Sen. Joe Manchin Wants Painkiller Approval Overturned
Despite more and more concerns over prescription drug abuse, the U.S. Food and Drug Administration (FDA) recently approved a new pain drug called Zohydro that has been raising concerns. In reaction to this potentially dangerous drug, Senator Joe Manchin has urged government health officials to overturn the approval.
The drug in question, Zohydro, is a single-ingredient hydrocodone drug approved for people suffering from chronic pain. It is the first ever single-ingredient drug to be approved by the FDA. The approval last October shocked many after the agency's own panel of advisors recommended against it. Since the drug only contains one-ingredient, its effects are stronger than more traditional combination painkillers.
Over the past few years, health officials and experts have created programs to increase awareness of prescription drug abuse. These programs aim to encourage doctors to write fewer prescriptions, such as narcotic painkillers and opioids, and educate patients on taking medications according to the label.
Out of concern for the potential negative effect that Zohyrdo could have on the nation's prescription drug abuse situation, the Democrat from West Virginia drafted a letter asking the federal agency to reverse its approval. Manchin is the second senator to pen a letter of concern after New York Democrat Charles Schumer sent one about the drug last week. Manchin now joins the efforts of lawmakers, state prosecutors and medical groups that have also been pushing for the removal of Zohyrdo on the market.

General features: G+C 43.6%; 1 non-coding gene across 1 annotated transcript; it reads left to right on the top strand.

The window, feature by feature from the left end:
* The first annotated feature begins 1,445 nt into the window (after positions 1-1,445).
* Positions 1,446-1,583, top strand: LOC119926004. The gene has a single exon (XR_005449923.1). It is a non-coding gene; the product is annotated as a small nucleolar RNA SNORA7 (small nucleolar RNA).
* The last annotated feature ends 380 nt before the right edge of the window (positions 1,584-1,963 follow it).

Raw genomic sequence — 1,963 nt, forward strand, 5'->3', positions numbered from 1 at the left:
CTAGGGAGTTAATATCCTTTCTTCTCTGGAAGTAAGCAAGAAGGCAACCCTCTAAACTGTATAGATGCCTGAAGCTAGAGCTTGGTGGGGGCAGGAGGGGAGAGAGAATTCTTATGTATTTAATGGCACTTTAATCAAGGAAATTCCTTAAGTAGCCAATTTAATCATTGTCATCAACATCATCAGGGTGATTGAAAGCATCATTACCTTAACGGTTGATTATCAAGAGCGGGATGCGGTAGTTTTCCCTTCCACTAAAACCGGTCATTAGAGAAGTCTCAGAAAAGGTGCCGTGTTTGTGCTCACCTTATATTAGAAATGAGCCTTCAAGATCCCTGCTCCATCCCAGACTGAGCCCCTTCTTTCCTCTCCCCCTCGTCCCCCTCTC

"Given the potentially imminent release of Zohydro later this month, it is imperative that you act as soon as possible to keep this dangerous drug off the market," Manchin wrote according to The Hill.
Manchin added, "This is not the first letter you've received on this topic, and the FDA has been urged many times to overturn their approval. Senators and congressmen from both parties have written several times demanding an explanation for the FDA's head-scratching approval and requesting your intervention."
Concerns are being directed to the Health and Human Services Secretary, Kathleen Sebelius who oversees the FDA.